Tuesday, 29 January 2019

Making your own clear bases

I’ve been using clear bases the last couple of years, as you have seen, and I’m really satisfied with that.
A female pulp adventurer on a home-made clear base
I found a YouTube video on how to make your own clear bases from Pulp Alley the other day. I seem to have missed it when it first aired, about half a year ago, but checked it out now.
It’s all about a very simple and cheap way to make your own clear bases, and I decided to try it out.
First you have to buy a punch stamp, and the video recommended EK Tools. I found a Medium Punch (1”) locally in a e-shop selling scrapbook-stuff and had it delivered just two days after purchase.
Then you collect all those blister-packs that you kept, as they could, someday, be useful for windows/water/whatnot. Now they will actually be used!
Use a scissor to cut out all biggish flat surfaces.
Start punching! I found some of the thicker blisters to crack when I punched out my bases, but it all works well enough, and I’m pumping out cheap (as in free) bases. What’s not to like?
Finally - ask your friends to keep their blister packs! One of mine had to do some trash-diving to collect what he had just thrown away (well, he actually rummaged around in a bag of plastic bound for recycling).
When I scrapped a lot of material from courses I took ages ago I found a sheet of clear plastic used as a cover for an old spiral bound collection of papers. The paper and metal tread is in their respective recycling bins, while the plastic is refined into clear bases.

Monday, 28 January 2019

3D-printed cargo piles, barrel cart and more

Got a bunch of 3D-printed stuff ready for gaming.
The cargo piles are really useful pieces of scatter terrain. They will be at home in both fantasy, Wild West and pulp settings, and of course other historical ones, too. You’ll get cargo piles for $5 at Printable Scenery.
The barrel cart is a free piece, from Thingiverse this time. It's just great! I have to bind the barrel down with some suitable string, but haven’t found what I need yet.
Finally a marker stone and some stone braziers, also free and from Thingiverse. The marker stone be useful both in Frostgrave and our D&D campaign, while the braziers have a place in the next solo Pulp Alley game I’m planning, not as braziers but relegated to a lesser role as pedestals (the statue is a Reaper Bones figure converted into a bronze).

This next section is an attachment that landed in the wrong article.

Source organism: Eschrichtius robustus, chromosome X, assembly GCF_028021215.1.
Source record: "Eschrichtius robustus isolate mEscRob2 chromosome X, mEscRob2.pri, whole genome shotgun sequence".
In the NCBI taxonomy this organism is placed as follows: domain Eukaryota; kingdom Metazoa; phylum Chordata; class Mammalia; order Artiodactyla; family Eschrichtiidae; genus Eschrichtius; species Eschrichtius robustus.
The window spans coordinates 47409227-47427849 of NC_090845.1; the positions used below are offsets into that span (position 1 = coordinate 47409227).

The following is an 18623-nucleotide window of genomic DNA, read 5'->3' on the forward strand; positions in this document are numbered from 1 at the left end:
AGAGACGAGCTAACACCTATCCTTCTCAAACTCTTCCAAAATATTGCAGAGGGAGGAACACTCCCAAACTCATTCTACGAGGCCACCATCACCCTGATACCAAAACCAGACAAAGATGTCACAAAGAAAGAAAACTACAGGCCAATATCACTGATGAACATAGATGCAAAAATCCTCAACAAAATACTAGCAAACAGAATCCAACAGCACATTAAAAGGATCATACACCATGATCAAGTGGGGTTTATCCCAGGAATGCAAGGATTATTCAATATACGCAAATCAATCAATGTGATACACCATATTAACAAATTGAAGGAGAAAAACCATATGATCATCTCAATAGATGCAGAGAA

This is really the beauty of 3D-printing. I needed five pedestals for a game, looked through my library of stl-files, found something suitable and had them printed in a couple of hours. Great!
A lot of scatter terrain this time. I’m also printing dungeon terrain pieces, and more on those and what you can build with them soon.
(Sorry that I said that the cargo piles were free the first hour or so, as they are not. My bad)

Sunday, 20 January 2019

Female Pulp Explorers from Bad Squiddo Games (and 3D printing)

Got these female explorers painted. They are from Annie Norman’s Bad Squiddo Games, sculpted by Shayne Hoyle, and they are great.
When I see the photo of them I think I should have painted their eyes, but when you see them in the flesh (or should that be tin?) they look good enough. I think that is what I should strive for, to actually get minis to the gaming table.

I’ve had some problems with the 3D-printer from early December. Filament extrusion wouldn’t work as it should and everything turned into crap most of the time. I tried everything to solve the problem, but nothing worked.
Well, not until I thought of ambient temperature. I had the printer in our garage, i.e. my hobby-room. It’s the coldest part of the house, and now, with winter in full swing, it was down to 160C in there. That proved to be the thing. I moved the printer up to an empty bedroom, turned it on this morning, and it worked just like it should. Yay!